While such a combination of rising interest rates and falling growth can be expected in most economic periods, it is typically short-lived because governments take action to try to reduce demand. However, if inflation is the result of a supply shock, rising interest rates are less effective at bringing inflation down and therefore interest rates have to rise higher and faster for longer than might normally be the case.

With the economic outlook appearing to be less pessimistic than many had previously thought this year, shares have performed relatively well so far in 2023.

However, bonds have continued to struggle as stickier inflation means interest rates are likely to have to remain higher for longer. Our view is that at some point in the next year, interest rates will begin to come down as inflation starts to fall. This means the usual diversification benefits of bonds should come back to the fore.

We believe bonds still have a useful role to play. While you may feel that with bonds and shares falling at the same time, multi-asset portfolios may no longer provide diversification, there is no need to panic – normal service should resume shortly.

In a usual business cycle, when central banks are raising interest rates to combat inflation caused by excessive demand, companies can expand their revenues. Typically, bonds struggle while share prices do well. Conversely, when interest rates begin coming down because there isn’t enough demand in the economy, bond prices do well while share prices may lag due to the lower demand. 2022 was unusual in that both economic growth was declining and interest rates were rising rapidly, leading to a reduction in the diversification benefits between shares and bonds. Remember that inflation in 2022 was driven by an inflation shock and not by excessive demand.

However, as the current economic situation improves, with inflation and interest rates falling and global supply chains improving, we expect bonds and shares to perform well and support multi-asset portfolios.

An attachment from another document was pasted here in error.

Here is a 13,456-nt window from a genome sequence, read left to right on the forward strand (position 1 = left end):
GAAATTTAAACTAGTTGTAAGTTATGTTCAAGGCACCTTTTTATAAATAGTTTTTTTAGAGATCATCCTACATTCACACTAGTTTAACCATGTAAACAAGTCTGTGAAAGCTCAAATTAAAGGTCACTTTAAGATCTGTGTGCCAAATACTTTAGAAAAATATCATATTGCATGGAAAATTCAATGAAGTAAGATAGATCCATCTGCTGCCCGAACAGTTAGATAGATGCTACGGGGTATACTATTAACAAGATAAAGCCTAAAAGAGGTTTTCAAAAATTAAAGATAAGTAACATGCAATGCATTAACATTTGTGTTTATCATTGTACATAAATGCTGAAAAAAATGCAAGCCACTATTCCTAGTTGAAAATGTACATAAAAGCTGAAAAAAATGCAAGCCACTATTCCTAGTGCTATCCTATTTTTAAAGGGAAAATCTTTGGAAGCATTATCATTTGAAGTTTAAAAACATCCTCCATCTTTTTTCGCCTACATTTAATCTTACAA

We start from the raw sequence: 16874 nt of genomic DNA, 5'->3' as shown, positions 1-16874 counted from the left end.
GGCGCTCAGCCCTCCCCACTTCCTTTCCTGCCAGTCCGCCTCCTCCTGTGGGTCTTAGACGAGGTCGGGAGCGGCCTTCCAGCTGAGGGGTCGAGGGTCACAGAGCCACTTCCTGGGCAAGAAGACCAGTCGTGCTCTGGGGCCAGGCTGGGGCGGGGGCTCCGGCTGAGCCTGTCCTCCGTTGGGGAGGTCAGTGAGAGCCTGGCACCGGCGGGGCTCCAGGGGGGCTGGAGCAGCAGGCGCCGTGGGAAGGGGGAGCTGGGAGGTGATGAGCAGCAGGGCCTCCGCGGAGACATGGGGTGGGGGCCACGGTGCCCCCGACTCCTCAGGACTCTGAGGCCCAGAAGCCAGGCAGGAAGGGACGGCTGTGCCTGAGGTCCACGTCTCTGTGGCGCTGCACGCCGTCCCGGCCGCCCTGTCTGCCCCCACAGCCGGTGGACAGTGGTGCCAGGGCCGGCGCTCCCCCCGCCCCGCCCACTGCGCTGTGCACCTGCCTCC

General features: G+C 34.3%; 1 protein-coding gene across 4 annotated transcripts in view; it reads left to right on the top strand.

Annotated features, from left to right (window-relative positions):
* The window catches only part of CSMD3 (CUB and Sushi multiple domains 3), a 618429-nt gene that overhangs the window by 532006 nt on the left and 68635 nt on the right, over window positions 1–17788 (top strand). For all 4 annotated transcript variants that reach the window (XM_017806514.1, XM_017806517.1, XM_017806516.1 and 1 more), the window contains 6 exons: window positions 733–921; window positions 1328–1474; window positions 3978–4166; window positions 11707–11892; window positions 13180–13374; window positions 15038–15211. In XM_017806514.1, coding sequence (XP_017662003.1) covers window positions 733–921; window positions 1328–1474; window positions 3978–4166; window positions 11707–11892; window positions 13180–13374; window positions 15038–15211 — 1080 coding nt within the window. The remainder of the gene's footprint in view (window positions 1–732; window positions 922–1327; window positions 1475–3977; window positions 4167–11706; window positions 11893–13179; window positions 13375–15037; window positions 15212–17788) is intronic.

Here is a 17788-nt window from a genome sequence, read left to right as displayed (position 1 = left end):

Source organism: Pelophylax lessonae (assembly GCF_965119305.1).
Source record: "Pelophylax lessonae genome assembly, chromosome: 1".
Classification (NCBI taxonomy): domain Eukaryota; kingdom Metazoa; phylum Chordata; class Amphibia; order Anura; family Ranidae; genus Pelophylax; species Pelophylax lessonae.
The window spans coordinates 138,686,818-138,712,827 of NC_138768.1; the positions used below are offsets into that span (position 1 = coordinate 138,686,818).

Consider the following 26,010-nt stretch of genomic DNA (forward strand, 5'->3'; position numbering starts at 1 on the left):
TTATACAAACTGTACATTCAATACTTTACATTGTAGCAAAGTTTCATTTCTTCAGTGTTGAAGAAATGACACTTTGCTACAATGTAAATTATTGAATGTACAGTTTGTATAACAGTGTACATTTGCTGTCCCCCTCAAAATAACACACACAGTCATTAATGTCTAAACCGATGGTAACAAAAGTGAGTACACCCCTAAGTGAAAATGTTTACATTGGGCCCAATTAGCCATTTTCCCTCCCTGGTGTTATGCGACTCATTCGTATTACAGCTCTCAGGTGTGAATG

Corporate and government bonds have been underperforming despite an uncertain global economic outlook. Last year was particularly challenging for cautious investors (who have higher levels of bonds in their portfolios) unaccustomed to experiencing losses in bonds.

Fortunately, early indications this year suggest economic growth may not be as bad as feared and inflation is declining in many markets. This ultimately paves the way for central banks to begin cutting interest rates once again.

Bonds are looking a lot more attractive today than they did a year ago, with long-term expected returns improving considerably (figure 1). In the medium term, we are positive on bonds, particularly short-dated bonds (these are bonds that mature within one to five years). While slow economic growth means stock markets could struggle, we think bonds will come back to the fore, providing their usual diversification characteristics in multi-asset portfolios.

It’s also worth noting that bond and share prices can also rise at the same time, especially when economic growth strengthens and interest rates begin to fall. While we have not yet reached that stage, we expect a return to more normal conditions in the near future.

Figure 1: Long-term expected bond returns (%)

This figure shows the expected annual returns from bonds over the long-term (over 10-15 years). The blue bars show the expected returns as at the start of 2022 and the yellow bars show the expected returns as at the start of 2023 – the long-term outlook for bonds has improved significantly.

Approved by Omnis Investments on 22 June 2023.